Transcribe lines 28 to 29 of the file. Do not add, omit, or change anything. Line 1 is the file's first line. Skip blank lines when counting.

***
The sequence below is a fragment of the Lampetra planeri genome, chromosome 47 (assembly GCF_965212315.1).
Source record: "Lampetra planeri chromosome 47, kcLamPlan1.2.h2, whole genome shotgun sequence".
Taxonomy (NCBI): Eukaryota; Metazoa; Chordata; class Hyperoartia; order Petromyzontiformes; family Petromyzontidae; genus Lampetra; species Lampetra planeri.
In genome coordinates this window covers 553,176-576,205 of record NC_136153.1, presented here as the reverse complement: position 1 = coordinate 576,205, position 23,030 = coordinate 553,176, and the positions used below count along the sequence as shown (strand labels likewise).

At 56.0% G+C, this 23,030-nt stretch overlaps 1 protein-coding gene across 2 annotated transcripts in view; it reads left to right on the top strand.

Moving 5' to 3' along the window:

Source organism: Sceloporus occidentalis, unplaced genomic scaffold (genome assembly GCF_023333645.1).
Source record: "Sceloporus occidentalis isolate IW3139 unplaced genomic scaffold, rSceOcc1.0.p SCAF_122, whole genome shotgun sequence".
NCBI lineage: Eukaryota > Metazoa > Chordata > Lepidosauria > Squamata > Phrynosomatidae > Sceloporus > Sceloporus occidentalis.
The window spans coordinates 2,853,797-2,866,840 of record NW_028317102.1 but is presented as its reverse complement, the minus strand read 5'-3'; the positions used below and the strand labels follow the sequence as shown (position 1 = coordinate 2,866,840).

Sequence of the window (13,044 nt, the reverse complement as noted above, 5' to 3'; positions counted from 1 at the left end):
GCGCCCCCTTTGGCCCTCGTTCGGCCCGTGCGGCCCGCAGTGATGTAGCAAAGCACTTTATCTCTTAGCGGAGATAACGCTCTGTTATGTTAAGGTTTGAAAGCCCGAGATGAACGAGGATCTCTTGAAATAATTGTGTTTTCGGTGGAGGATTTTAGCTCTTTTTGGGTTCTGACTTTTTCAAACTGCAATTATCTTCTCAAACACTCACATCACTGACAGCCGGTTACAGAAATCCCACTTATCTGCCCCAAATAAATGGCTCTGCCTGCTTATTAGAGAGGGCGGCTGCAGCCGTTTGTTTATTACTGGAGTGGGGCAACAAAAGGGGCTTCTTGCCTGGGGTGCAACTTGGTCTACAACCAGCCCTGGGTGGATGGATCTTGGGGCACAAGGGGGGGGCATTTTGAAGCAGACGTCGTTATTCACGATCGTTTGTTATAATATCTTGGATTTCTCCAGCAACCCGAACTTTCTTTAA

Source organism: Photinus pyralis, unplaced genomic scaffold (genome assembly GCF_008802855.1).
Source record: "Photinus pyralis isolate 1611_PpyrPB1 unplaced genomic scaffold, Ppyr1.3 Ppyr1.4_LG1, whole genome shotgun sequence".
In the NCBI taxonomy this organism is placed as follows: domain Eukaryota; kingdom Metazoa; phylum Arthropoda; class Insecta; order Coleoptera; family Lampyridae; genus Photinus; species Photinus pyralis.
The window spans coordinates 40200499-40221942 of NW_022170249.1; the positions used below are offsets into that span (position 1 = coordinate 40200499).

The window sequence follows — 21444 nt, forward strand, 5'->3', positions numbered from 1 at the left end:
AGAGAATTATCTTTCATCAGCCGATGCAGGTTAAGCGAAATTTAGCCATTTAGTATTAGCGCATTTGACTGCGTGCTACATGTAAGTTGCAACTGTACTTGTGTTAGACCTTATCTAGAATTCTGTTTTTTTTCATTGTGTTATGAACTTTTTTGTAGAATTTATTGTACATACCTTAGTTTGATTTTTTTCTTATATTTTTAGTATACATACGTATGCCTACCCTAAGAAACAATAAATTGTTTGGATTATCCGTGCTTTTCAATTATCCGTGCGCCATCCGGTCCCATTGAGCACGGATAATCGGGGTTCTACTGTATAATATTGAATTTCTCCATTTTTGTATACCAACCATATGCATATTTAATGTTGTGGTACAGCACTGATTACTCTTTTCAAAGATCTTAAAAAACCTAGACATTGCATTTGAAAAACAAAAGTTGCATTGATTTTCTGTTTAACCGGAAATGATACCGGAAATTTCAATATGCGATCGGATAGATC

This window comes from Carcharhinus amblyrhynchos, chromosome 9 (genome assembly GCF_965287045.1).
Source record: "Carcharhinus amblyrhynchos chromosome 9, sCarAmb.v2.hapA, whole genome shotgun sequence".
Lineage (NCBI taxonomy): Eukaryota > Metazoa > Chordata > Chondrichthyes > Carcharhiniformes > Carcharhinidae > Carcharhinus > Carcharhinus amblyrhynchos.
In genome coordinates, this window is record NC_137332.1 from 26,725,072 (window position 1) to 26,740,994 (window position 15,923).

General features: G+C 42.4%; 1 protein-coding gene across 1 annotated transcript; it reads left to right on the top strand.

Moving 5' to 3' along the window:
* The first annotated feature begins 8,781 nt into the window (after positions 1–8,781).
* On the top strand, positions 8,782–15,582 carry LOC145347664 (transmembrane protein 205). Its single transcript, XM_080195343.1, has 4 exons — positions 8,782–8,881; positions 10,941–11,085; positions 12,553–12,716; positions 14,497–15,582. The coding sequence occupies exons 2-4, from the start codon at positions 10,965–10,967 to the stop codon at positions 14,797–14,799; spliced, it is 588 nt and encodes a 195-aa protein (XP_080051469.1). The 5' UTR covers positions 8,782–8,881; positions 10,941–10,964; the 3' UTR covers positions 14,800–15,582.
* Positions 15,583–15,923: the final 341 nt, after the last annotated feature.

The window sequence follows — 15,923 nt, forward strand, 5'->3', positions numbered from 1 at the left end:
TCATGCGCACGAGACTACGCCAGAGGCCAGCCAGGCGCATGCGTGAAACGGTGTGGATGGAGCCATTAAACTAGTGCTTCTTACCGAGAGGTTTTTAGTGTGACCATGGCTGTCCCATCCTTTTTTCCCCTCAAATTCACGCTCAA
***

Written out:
The window sequence follows — 15,923 nt, forward strand, 5'->3', positions numbered from 1 at the left end:
TCATGCGCACGAGACTACGCCAGAGGCCAGCCAGGCGCATGCGTGAAACGGTGTGGATGGAGCCATTAAACTAGTGCTTCTTACCGAGAGGTTTTTAGTGTGACCATGGCTGTCCCATCCTTTTTTCCCCTCAAATTCACGCTCAA